9/11. It’s a number that resonates with anyone who reads this blog, picks up a newspaper or checks out a news website. A day no one will ever forget where they were when they heard the news.
In one morning our world changed forever.
What can I say about 9/11 that hasn’t already been said?
I shall leave that to the pundits and reporters on this eighth anniversary and instead ask you a question: how has your writing changed since 9/11?
I don’t mean what you write, but how you submit what you write.
Before 9/11, few agents, editors and publishing houses accepted queries, proposals and manuscripts by email. Many still don’t, but back in 2001 it was a novelty to send material as an email attachment. The Anthrax scare contributed to that change since snail mail could be dangerous to your health. Since then, we’ve all discovered that email has its own dangers (is your anti-virus software up to date?).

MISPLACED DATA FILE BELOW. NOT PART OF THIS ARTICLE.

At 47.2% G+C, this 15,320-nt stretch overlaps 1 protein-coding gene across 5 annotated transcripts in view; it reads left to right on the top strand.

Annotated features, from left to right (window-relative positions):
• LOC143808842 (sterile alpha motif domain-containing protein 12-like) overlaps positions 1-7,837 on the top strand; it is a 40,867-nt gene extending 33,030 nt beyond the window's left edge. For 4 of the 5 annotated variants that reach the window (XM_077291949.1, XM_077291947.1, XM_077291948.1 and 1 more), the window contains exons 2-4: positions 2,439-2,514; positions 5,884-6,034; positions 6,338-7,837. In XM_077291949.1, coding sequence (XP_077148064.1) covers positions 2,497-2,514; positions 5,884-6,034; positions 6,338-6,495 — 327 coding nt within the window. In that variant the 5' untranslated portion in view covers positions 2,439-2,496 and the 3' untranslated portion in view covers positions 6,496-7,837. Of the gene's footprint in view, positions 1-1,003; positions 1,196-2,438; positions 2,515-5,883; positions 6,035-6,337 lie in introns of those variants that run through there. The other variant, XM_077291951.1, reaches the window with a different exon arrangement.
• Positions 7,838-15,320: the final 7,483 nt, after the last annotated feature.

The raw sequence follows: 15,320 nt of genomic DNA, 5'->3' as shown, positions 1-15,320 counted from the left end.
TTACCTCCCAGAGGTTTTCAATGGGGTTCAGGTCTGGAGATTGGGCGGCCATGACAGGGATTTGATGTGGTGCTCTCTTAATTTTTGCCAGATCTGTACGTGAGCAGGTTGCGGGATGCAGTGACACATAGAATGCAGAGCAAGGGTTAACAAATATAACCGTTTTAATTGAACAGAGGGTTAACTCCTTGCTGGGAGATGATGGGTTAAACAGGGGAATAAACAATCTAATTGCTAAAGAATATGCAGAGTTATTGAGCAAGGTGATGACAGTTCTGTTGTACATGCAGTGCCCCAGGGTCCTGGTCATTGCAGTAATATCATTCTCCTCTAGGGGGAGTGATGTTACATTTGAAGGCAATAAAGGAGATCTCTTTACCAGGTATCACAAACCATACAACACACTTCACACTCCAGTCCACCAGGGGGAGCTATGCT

It seems like it all started with 9/11. Something changed in us that day. We weren’t as safe as we thought we were in our own backyard. We never expected that. If you traveled abroad, you understood the risks.
But 9/11 happened here, on American soil.
An urgency was born in us that day to know instantly what was going on as the horrific scene of the Twin Towers coming down unfolded before our eyes. I believe that same urgency has carried over to our daily lives, and that includes our writing.
We want to know without delay if our editor or agent loves our latest work, what our Amazon numbers are by the hour (admit it, you check more than you should), how many hits we have on our blog that day. E-books and Kindle have made it easier for us to transport reading material with us everywhere we go.
The submitting process may have changed since 9/11, but writing your manuscript hasn’t. You still put your butt in the chair with a cup of your favorite java nearby and write from the heart.